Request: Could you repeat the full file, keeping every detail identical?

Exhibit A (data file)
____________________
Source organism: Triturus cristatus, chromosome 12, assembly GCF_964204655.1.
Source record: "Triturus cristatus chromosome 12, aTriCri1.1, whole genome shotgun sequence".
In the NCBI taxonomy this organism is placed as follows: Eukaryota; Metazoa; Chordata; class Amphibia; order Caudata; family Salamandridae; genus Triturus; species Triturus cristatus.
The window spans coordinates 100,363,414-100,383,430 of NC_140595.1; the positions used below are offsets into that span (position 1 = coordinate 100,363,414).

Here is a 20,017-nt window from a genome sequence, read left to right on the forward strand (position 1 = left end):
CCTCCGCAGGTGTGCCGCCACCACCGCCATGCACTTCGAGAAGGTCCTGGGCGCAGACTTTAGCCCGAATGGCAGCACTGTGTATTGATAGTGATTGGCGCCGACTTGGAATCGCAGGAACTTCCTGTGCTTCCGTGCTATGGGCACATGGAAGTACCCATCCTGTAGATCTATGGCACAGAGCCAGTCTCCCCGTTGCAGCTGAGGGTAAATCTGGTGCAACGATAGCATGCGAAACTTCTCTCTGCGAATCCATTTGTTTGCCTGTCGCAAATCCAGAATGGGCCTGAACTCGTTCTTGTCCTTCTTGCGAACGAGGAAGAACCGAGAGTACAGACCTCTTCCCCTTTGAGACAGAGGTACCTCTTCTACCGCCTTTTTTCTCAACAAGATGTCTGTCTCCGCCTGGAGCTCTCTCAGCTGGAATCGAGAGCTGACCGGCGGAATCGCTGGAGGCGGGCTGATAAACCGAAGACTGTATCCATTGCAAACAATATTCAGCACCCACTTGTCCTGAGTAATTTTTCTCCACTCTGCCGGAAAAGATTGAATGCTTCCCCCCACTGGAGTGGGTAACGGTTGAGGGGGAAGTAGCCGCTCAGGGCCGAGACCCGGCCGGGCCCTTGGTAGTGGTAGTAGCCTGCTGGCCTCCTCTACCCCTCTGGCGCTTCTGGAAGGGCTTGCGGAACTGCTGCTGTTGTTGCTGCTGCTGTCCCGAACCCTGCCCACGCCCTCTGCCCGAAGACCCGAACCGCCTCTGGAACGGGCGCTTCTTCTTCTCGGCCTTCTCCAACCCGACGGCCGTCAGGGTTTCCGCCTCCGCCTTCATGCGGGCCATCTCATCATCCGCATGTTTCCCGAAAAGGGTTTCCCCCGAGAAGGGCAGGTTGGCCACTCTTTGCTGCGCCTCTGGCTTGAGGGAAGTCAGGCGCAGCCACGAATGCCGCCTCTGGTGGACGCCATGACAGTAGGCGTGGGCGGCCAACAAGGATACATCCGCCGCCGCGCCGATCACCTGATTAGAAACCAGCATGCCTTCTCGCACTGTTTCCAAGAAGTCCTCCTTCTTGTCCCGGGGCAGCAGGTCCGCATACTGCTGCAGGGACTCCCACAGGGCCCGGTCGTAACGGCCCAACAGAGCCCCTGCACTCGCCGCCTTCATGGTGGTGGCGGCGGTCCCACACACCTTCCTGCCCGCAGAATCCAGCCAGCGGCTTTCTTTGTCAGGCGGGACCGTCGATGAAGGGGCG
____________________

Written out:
Source organism: Triturus cristatus, chromosome 12, assembly GCF_964204655.1.
Source record: "Triturus cristatus chromosome 12, aTriCri1.1, whole genome shotgun sequence".
In the NCBI taxonomy this organism is placed as follows: Eukaryota; Metazoa; Chordata; class Amphibia; order Caudata; family Salamandridae; genus Triturus; species Triturus cristatus.
The window spans coordinates 100,363,414-100,383,430 of NC_140595.1; the positions used below are offsets into that span (position 1 = coordinate 100,363,414).

Here is a 20,017-nt window from a genome sequence, read left to right on the forward strand (position 1 = left end):
CCTCCGCAGGTGTGCCGCCACCACCGCCATGCACTTCGAGAAGGTCCTGGGCGCAGACTTTAGCCCGAATGGCAGCACTGTGTATTGATAGTGATTGGCGCCGACTTGGAATCGCAGGAACTTCCTGTGCTTCCGTGCTATGGGCACATGGAAGTACCCATCCTGTAGATCTATGGCACAGAGCCAGTCTCCCCGTTGCAGCTGAGGGTAAATCTGGTGCAACGATAGCATGCGAAACTTCTCTCTGCGAATCCATTTGTTTGCCTGTCGCAAATCCAGAATGGGCCTGAACTCGTTCTTGTCCTTCTTGCGAACGAGGAAGAACCGAGAGTACAGACCTCTTCCCCTTTGAGACAGAGGTACCTCTTCTACCGCCTTTTTTCTCAACAAGATGTCTGTCTCCGCCTGGAGCTCTCTCAGCTGGAATCGAGAGCTGACCGGCGGAATCGCTGGAGGCGGGCTGATAAACCGAAGACTGTATCCATTGCAAACAATATTCAGCACCCACTTGTCCTGAGTAATTTTTCTCCACTCTGCCGGAAAAGATTGAATGCTTCCCCCCACTGGAGTGGGTAACGGTTGAGGGGGAAGTAGCCGCTCAGGGCCGAGACCCGGCCGGGCCCTTGGTAGTGGTAGTAGCCTGCTGGCCTCCTCTACCCCTCTGGCGCTTCTGGAAGGGCTTGCGGAACTGCTGCTGTTGTTGCTGCTGCTGTCCCGAACCCTGCCCACGCCCTCTGCCCGAAGACCCGAACCGCCTCTGGAACGGGCGCTTCTTCTTCTCGGCCTTCTCCAACCCGACGGCCGTCAGGGTTTCCGCCTCCGCCTTCATGCGGGCCATCTCATCATCCGCATGTTTCCCGAAAAGGGTTTCCCCCGAGAAGGGCAGGTTGGCCACTCTTTGCTGCGCCTCTGGCTTGAGGGAAGTCAGGCGCAGCCACGAATGCCGCCTCTGGTGGACGCCATGACAGTAGGCGTGGGCGGCCAACAAGGATACATCCGCCGCCGCGCCGATCACCTGATTAGAAACCAGCATGCCTTCTCGCACTGTTTCCAAGAAGTCCTCCTTCTTGTCCCGGGGCAGCAGGTCCGCATACTGCTGCAGGGACTCCCACAGGGCCCGGTCGTAACGGCCCAACAGAGCCCCTGCACTCGCCGCCTTCATGGTGGTGGCGGCGGTCCCACACACCTTCCTGCCCGCAGAATCCAGCCAGCGGCTTTCTTTGTCAGGCGGGACCGTCGATGAAGGGGCG